Japan 2014 — Day 13: Tokyo — Iidabashi, Kagurazaka, Waseda, Takadanobaba, Shinjuku

Up until now, we’d mostly vis­ited parts of Tokyo either on the Yamanote Line or out­side of its loop. So, it was time to see some of the places inside the Yamanote Line, like the uni­ver­sity towns. But before that, we needed to change hotels. We exten­ded our stay by a couple of days after book­ing the first hotel in Tokyo, but didn’t man­age to extend the stay in the first hotel. Just before the rain settled in for the day, we moved from Ueno to Kyabacho.

Our Kyabacho hotel was a mere 1 – 2 minute walk from Kyabacho Station, 3 cafes and an udon res­taur­ant. We hadn’t had break­fast yet, and I was con­vinced that Caffe Veloce had a pasta menu (like Cafe de Crie and Cafe Pronto). D insisted that they didn’t, but humoured me. It turned out he was right (of course), but he did get to try the cof­fee jelly. My pre­vi­ous exper­i­ence with cof­fee jelly (the instant kind you get in Hong Kong) was not prom­ising, so I wasn’t keen to try it but it tasted noth­ing like the instant stuff! It wasn’t sweetened, and I’d say too bit­ter on its own, but the soft serve bal­anced the fla­vours beau­ti­fully. I ordered the iced cafe mocha that D ordered the first time we vis­ited.

Powered on cof­fee, we caught the sub­way to Iidabashi Station to begin our walk to Takadanobaba.


It star­ted to buck­et down once we reached Iidabashi, so we took refuge by hav­ing that pasta break­fast I wanted at Cafe de Crie. I love the idea of chain cafes hav­ing a pasta menu — I’d be over the moon if this took off in Australia! D ordered a bacon cabon­ara (above, bot­tom, left), while I ordered ragu. Yum!

Our plans to sit out the rain didn’t work — it only poured even harder after we resumed. We were keen to see this part of Tokyo though, so we pressed on armed with our umbrel­las. Whereas all road work grinds to a halt in Australia, the work­ers power through in Tokyo — it looked like they were put­ting in a traffic light. But hey, rain can’t be too bad if you’re cut­ting con­crete, see­ing as they usu­ally wet the ground when cut­ting into it any­way.

We also passed by a fire sta­tion (above, bot­tom, left) and a police sta­tion (above, bot­tom, right). I guess a police box is more accur­ate though, as the space is abso­lutely tiny.


A short walk later we reached Kagurazaka and Waseda-dori, the main road that con­nects through to Takadanobaba and bey­ond.

It’s cold and it’s wet, and I indulged my love for corn soup by try­ing it from a vend­ing machine. It quite all right — it’s really corn pot­tage which is slightly more watery than the corn soup that we’re used to in the West.

There’s also a bunch of small super mar­kets and shops. I spot a shop selling some orange and car­rot tea. I love tea, but hon­estly, I’m not sure I’d want to try car­rot tea.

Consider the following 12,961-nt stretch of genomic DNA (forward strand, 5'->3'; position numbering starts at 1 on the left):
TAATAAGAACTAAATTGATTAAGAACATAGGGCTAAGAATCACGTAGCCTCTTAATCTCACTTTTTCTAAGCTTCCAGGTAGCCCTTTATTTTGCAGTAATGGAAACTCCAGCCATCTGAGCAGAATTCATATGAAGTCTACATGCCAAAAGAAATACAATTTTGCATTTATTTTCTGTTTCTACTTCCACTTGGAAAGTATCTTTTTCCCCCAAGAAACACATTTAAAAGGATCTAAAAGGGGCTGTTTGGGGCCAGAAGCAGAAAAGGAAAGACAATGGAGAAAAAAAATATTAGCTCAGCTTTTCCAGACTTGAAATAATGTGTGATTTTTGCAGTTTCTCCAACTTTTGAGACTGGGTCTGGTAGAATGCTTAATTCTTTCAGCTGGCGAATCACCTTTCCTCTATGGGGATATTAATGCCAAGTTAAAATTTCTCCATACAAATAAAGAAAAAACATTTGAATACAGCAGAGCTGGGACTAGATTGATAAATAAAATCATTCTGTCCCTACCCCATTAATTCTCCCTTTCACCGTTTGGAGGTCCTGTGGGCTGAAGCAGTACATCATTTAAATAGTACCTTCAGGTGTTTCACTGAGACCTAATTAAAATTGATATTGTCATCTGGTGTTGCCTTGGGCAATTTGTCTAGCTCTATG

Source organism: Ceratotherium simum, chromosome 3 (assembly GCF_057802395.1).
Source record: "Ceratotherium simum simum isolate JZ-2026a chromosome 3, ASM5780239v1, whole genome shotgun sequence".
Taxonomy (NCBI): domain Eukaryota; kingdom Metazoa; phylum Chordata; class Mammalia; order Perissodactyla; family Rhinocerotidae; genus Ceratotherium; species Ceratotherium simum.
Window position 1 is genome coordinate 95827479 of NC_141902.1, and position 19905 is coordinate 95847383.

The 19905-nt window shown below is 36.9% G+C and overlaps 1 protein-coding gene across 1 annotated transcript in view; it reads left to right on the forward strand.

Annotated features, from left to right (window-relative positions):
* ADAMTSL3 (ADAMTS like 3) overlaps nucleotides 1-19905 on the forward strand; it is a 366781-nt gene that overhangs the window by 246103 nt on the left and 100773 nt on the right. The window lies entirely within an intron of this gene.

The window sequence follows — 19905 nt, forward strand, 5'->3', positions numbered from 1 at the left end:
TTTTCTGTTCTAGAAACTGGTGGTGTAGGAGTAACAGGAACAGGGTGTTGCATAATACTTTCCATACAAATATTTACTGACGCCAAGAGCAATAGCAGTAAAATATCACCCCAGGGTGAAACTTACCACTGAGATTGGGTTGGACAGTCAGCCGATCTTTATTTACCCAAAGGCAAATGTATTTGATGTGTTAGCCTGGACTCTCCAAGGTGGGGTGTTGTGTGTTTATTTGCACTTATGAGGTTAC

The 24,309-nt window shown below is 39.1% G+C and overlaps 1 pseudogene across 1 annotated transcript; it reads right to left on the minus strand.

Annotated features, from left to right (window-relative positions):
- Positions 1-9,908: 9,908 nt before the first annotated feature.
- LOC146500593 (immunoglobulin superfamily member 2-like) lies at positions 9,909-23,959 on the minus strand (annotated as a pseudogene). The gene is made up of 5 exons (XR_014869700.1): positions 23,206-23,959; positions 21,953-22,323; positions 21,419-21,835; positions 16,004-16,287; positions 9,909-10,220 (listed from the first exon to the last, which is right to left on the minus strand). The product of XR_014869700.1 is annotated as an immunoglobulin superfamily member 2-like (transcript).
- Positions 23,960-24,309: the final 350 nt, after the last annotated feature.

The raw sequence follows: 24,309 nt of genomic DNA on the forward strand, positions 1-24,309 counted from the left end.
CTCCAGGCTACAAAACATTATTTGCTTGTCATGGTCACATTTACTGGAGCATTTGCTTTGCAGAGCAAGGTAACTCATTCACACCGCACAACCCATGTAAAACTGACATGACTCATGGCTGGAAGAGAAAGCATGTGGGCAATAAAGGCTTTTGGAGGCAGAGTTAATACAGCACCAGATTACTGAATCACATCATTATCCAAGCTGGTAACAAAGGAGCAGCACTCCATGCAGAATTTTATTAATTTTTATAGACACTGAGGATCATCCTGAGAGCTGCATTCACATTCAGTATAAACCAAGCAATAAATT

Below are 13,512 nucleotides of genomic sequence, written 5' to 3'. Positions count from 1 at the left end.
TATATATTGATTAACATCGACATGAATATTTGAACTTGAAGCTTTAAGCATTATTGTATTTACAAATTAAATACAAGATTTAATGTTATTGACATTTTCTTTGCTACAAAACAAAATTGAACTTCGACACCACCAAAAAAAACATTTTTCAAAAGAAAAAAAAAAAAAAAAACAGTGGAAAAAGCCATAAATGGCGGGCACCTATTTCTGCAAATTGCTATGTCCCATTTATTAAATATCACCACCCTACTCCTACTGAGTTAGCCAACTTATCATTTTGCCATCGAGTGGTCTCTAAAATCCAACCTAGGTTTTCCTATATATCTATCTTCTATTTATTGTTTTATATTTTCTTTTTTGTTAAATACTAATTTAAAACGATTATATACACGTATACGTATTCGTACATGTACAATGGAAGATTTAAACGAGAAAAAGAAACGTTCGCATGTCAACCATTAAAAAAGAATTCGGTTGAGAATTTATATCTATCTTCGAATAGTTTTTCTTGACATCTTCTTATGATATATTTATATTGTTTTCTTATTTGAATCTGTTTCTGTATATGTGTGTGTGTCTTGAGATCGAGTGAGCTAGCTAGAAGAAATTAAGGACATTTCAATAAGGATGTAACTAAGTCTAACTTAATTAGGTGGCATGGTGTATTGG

Once we hit Kagurazaka sta­tion I know we’re close to mojo, a cof­fee house that has its ori­gins in New Zealand. We took a detour off the main road to search for it and pass by a shrine. Past the shrine, we head down some steep roads — we had only a map to go by but the envir­on­ment seemed suited to a hip­ster cafe so we press on, and we see it!

mojo is loc­ated in quite a quiet area that’s quite res­id­en­tial. I’m not sure you’d be able to just stumble upon it unless you knew or its exist­ence. The staff were very friendly towards us and quite curi­ous as to where we were from and what we were doing in the area, espe­cially on a super rainy day.

The small interi­or is dec­or­ated in typ­ic­al hip­ster fash­ion with cof­fee cups hanging on the back wall.

D ordered a latte while I ordered a hot chocol­ate. I’m par­tic­u­larly sens­it­ive to caf­feine so one cof­fee a day is about as much as I can handle without get­ting tachy­car­dia.

Of course there’s a premi­um to be paid for cof­fee in a hip­ster cafe, but I think it was well worth it — D’s latte was per­fectly brewed, bit­ter but without any of the sour­ness that comes with over/​under extrac­tion. And my hot chocol­ate? That was def­in­itely one of the best hot chocol­ate I’ve had — the fla­vour we rich and smooth without the grit­ti­ness of powdered hot chocol­ate.


After we’d defros­ted and dried off some­what, we’re back on the road. There’s quite a lot of res­id­en­tial places between the two places but we do spot some afford­able res­taur­ants (being uni­ver­sity areas) and a tiny red car decked our in Disney decal.

We spot one shop with a sign called kuma (bear) though we couldn’t fig­ure out what ser­vices or goods they provided. We later head into a super­mar­ket and see this bear on a box of toma­toes, amongst oth­er things — he seems to be quite the celebrity because we see him every­where.

This was also super­mar­ket that sold one of the tasti­est (and prob­ably unhealth­i­est) kushiage made of the fatty bit of a chick­en wing! That’s our abso­lute favour­ite part of a chick­en wing and we enjoy every last bite of this Y87 stick of deli­cious­ness. We were so keen to eat it that it was all in our tum­mies before we remembered. Yes.

We also stop by a Daiso in search for some water­proof spray for our shoes. The rain hasn’t let up all day, and our feet are start­ing to feel damp. But what do you know? Of course, after we buy it, and apply it to our shoes, it stops rain­ing and the sun comes out!

There are at least half a dozen super­mar­kets on Waseda-dori, all cater­ing to uni­ver­sity stu­dents with their dis­pro­por­tion­ately large alcohol/​snack selec­tion.